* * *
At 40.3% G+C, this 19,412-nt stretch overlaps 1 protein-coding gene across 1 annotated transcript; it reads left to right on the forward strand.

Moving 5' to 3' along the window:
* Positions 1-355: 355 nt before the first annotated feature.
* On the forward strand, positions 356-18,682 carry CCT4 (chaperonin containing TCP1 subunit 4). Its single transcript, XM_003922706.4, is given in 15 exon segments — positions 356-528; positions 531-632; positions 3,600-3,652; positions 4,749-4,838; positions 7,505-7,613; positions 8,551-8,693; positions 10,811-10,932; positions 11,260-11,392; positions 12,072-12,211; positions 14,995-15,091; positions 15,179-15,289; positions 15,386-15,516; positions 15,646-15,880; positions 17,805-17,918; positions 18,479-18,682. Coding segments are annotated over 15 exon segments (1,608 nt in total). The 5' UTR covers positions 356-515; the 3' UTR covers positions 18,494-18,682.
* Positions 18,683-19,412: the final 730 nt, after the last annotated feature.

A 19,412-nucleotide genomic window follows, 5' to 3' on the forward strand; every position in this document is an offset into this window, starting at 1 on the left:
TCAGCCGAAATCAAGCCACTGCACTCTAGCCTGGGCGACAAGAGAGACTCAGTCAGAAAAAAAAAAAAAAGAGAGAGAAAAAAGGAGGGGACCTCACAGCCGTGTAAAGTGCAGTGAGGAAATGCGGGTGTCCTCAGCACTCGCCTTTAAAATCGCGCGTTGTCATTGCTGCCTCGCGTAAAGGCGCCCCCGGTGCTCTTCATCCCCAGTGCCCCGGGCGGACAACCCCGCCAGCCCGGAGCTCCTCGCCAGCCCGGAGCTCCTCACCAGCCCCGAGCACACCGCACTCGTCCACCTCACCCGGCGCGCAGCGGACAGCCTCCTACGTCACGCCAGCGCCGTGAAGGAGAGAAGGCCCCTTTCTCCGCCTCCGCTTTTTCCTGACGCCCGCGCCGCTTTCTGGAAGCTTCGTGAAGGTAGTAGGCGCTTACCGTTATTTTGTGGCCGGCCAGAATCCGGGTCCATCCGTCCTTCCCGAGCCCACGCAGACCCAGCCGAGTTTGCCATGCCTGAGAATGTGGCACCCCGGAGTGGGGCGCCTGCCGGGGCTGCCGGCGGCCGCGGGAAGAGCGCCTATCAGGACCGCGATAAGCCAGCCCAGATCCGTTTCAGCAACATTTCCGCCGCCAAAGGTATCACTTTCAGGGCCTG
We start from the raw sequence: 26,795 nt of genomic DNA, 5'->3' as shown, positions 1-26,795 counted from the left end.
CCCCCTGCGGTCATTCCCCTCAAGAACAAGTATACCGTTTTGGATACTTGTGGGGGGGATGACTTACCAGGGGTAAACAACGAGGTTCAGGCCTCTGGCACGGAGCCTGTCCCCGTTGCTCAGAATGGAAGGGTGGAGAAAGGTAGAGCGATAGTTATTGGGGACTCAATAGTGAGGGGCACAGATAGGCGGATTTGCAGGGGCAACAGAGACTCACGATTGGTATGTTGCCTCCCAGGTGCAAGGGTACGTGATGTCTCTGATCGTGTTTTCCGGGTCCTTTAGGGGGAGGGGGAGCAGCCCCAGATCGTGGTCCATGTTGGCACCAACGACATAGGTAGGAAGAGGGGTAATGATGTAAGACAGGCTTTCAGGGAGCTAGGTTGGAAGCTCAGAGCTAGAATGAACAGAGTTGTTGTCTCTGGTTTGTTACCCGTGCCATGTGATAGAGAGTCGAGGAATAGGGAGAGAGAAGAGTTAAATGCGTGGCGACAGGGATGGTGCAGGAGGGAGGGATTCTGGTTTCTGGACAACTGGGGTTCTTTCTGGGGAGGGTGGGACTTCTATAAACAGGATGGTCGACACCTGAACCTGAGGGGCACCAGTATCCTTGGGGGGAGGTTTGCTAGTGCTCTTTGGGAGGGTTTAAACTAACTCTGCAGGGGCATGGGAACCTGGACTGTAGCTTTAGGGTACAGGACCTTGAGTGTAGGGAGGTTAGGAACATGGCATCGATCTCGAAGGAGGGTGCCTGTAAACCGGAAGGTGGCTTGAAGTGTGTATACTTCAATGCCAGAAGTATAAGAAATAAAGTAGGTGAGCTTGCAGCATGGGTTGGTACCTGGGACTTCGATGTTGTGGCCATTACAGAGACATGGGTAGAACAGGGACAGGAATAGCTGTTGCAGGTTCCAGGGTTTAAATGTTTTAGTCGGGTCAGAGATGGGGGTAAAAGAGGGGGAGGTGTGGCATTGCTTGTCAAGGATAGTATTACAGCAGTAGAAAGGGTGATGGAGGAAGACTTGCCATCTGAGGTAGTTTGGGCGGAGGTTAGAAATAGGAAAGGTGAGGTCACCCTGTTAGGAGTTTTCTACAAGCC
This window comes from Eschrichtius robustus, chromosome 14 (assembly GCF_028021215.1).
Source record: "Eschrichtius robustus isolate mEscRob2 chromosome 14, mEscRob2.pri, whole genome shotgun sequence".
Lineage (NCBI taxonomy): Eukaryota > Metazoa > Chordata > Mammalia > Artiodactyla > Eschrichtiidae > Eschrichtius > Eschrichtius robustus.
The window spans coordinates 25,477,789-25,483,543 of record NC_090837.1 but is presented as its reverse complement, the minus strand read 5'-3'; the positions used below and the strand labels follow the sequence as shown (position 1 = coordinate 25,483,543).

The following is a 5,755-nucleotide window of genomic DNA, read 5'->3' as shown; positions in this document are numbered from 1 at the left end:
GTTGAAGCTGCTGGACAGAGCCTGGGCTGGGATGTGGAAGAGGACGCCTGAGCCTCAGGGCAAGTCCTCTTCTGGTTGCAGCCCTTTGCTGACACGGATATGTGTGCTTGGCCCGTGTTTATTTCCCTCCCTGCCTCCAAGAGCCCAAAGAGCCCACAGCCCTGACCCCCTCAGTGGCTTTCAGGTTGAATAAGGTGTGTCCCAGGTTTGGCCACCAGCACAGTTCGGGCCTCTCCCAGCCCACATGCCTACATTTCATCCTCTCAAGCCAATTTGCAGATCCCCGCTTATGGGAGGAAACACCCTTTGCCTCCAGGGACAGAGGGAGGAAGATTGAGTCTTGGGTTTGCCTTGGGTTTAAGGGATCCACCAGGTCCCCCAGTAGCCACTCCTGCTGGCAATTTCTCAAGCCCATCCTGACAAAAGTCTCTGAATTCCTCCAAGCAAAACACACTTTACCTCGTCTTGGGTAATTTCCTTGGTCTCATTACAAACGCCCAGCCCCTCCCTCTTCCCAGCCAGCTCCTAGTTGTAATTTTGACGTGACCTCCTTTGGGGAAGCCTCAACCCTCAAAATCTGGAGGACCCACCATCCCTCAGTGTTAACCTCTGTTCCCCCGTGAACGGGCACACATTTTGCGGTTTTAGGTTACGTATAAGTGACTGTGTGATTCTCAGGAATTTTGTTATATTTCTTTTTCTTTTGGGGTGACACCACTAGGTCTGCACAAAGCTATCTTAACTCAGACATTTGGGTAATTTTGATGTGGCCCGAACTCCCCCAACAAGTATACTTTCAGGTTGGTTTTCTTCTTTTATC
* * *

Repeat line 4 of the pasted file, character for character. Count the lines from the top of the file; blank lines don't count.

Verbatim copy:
* On the forward strand, positions 356-18,682 carry CCT4 (chaperonin containing TCP1 subunit 4). Its single transcript, XM_003922706.4, is given in 15 exon segments — positions 356-528; positions 531-632; positions 3,600-3,652; positions 4,749-4,838; positions 7,505-7,613; positions 8,551-8,693; positions 10,811-10,932; positions 11,260-11,392; positions 12,072-12,211; positions 14,995-15,091; positions 15,179-15,289; positions 15,386-15,516; positions 15,646-15,880; positions 17,805-17,918; positions 18,479-18,682. Coding segments are annotated over 15 exon segments (1,608 nt in total). The 5' UTR covers positions 356-515; the 3' UTR covers positions 18,494-18,682.